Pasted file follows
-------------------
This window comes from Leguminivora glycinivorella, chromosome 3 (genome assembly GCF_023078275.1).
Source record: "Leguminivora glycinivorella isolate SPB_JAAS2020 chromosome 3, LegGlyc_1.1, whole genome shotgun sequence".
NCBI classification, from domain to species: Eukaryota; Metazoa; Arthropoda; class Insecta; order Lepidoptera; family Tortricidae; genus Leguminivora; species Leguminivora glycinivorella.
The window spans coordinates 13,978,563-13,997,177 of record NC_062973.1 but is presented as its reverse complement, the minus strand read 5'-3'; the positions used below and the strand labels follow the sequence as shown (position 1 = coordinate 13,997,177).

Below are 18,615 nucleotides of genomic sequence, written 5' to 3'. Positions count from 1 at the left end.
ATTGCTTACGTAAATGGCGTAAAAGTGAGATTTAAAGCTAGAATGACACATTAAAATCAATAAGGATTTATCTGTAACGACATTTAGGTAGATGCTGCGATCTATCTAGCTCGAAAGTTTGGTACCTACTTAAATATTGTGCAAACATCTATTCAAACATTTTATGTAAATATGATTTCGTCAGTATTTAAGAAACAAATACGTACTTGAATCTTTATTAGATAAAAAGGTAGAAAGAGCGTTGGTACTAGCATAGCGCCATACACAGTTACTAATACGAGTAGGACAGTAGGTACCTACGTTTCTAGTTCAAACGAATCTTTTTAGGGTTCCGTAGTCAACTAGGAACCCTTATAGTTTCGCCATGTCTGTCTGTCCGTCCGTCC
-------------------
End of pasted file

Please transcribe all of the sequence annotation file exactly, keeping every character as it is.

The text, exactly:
This window comes from Leguminivora glycinivorella, chromosome 3 (genome assembly GCF_023078275.1).
Source record: "Leguminivora glycinivorella isolate SPB_JAAS2020 chromosome 3, LegGlyc_1.1, whole genome shotgun sequence".
NCBI classification, from domain to species: Eukaryota; Metazoa; Arthropoda; class Insecta; order Lepidoptera; family Tortricidae; genus Leguminivora; species Leguminivora glycinivorella.
The window spans coordinates 13,978,563-13,997,177 of record NC_062973.1 but is presented as its reverse complement, the minus strand read 5'-3'; the positions used below and the strand labels follow the sequence as shown (position 1 = coordinate 13,997,177).

Below are 18,615 nucleotides of genomic sequence, written 5' to 3'. Positions count from 1 at the left end.
ATTGCTTACGTAAATGGCGTAAAAGTGAGATTTAAAGCTAGAATGACACATTAAAATCAATAAGGATTTATCTGTAACGACATTTAGGTAGATGCTGCGATCTATCTAGCTCGAAAGTTTGGTACCTACTTAAATATTGTGCAAACATCTATTCAAACATTTTATGTAAATATGATTTCGTCAGTATTTAAGAAACAAATACGTACTTGAATCTTTATTAGATAAAAAGGTAGAAAGAGCGTTGGTACTAGCATAGCGCCATACACAGTTACTAATACGAGTAGGACAGTAGGTACCTACGTTTCTAGTTCAAACGAATCTTTTTAGGGTTCCGTAGTCAACTAGGAACCCTTATAGTTTCGCCATGTCTGTCTGTCCGTCCGTCC